4. First match with the 3-4-3 diamond, and I've learned that my plan is wrong. It was a total mismatch, against a weak opponent in a friendly, but my plan of having the wide mids drop deep to form a back 5 and hit long balls from the back just didn't work: the shape is more 3-3-1-3 (or 3-3-2-2 when the F9 drops deep), than the 6-0-4 I was effectively trying to create: That said, a 12-1 win is still a 12-1 win regardless of the weak opponents. But, I think I may drop the long ball strategy: given the way the midfield actually exists, maybe a more possession based strategy may work better.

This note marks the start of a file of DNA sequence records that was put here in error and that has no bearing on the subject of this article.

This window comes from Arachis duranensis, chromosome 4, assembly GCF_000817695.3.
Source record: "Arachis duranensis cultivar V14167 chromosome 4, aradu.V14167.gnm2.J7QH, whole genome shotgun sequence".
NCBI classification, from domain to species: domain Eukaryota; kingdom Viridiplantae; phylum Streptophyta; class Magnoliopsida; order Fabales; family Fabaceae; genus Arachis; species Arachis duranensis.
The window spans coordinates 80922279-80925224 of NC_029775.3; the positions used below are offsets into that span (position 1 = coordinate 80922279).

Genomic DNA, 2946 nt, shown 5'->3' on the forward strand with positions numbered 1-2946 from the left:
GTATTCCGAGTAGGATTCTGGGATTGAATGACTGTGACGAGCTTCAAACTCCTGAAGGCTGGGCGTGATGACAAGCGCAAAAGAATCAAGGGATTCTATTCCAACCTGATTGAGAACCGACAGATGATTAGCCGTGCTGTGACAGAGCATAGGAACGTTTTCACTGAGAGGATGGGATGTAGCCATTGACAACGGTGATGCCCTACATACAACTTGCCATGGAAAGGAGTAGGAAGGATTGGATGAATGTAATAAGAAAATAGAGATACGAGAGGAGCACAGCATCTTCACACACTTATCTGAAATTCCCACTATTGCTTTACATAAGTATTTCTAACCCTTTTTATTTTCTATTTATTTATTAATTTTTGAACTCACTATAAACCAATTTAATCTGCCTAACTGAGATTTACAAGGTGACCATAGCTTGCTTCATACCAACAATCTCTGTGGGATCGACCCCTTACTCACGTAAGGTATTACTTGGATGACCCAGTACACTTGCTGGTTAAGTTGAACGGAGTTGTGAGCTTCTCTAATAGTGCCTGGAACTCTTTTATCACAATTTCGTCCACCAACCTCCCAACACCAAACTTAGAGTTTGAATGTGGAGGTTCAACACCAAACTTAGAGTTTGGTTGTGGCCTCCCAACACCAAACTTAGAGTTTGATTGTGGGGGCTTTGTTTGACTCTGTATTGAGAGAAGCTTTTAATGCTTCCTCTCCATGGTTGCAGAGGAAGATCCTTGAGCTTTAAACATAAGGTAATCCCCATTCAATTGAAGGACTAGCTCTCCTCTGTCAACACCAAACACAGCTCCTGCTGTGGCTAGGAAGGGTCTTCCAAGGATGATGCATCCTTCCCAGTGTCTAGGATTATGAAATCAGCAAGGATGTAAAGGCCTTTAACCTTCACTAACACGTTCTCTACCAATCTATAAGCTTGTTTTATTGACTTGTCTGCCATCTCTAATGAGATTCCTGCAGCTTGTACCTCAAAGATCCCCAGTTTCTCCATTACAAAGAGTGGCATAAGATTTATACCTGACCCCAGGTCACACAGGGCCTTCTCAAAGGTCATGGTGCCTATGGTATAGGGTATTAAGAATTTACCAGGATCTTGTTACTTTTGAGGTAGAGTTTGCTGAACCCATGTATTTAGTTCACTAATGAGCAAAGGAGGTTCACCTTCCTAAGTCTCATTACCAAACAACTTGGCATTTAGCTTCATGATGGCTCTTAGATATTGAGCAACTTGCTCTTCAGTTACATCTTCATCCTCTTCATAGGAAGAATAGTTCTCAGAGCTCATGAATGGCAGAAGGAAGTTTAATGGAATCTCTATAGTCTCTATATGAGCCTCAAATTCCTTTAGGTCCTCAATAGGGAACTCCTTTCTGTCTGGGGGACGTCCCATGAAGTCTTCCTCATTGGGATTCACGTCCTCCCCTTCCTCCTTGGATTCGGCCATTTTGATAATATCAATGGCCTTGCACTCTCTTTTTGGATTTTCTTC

5. The 3-4-3 Diamond Wide is going to be interesting: I think the first XI kind of picks itself for this formation, so that part's simple. How to play it, though, is a bit more complex. The first step is to look at the strengths of the formation: Strengths Attacking threat: 3 STs and an AMC should cause problems for most defences. The players we have for those positions fit well together too, there should be plenty of movement and they're all at least reasonably technical. Central defence: 3 DCs and a DM should be able to at least make the opposition work for goals. Weaknesses Attacking threat: it's great having 4 players up top like that, but how do we create opportunities for them to exploit? Central defence: keeping those DCs central is going to be a challenge. Midfield: we don't have one. This formation, as it stands, just isn't going to do possession football, and there's no one to pressure the opposition in the middle of park so it's going to be completely down to the defence to do the defensive work. So, my first thought is that I want my 2 wide midfielders to be glorified wing backs: If they're dropping deeper, it should help to keep the DCs in the middle, rather than having the two outer DCs drifting wide. The DCs are reasonably rapid - 13/14 for pace and acceleration - but I really don't want a fast striker getting a clear run at the central DC. I'm thinking of making the central DC a stopper to come out of the defence to harass opponents, while the other DCs cover to try to maintain their position. Given that effectively gives me a back 5, I want Bruno to push on a bit from DM, so I'm thinking Roaming playmaker. However, his lack of mobility is making me think more of a conventional DLP. Given that the wide mids and the DM are now staying back, I'm just going to abandon any pretence of a midfield, and play a direct game. Absent a target man, I'm hoping that the mobility of the front 4 is sufficient to find space to receive the long passes. For the front 4, given we're going direct, I'm thinking of a F9 in the middle, with the other 3 (including the AMC) on attacking roles going beyond him. If the F9 can drag an opposing defender away, there should be a lot of space for the long balls to hit. Here is the result: I am considering switching the GK to a sweeper keeper, depending on how the defence do in an actual match. Team instructions wise, given we're trying to make space for the forwards to run onto, I'm going with a defensive mentality, and a structured shape. I'll try the instructions work ball into box, early crosses (to avoid the WMs getting too far forward), play narrower, more direct, higher tempo and pass into space for at least the first match. I've deliberately avoided player instructions so far, I'll use them to try and fine tune. So, that's the initial plan, time to see what happens when there's an opponent on the pitch as well.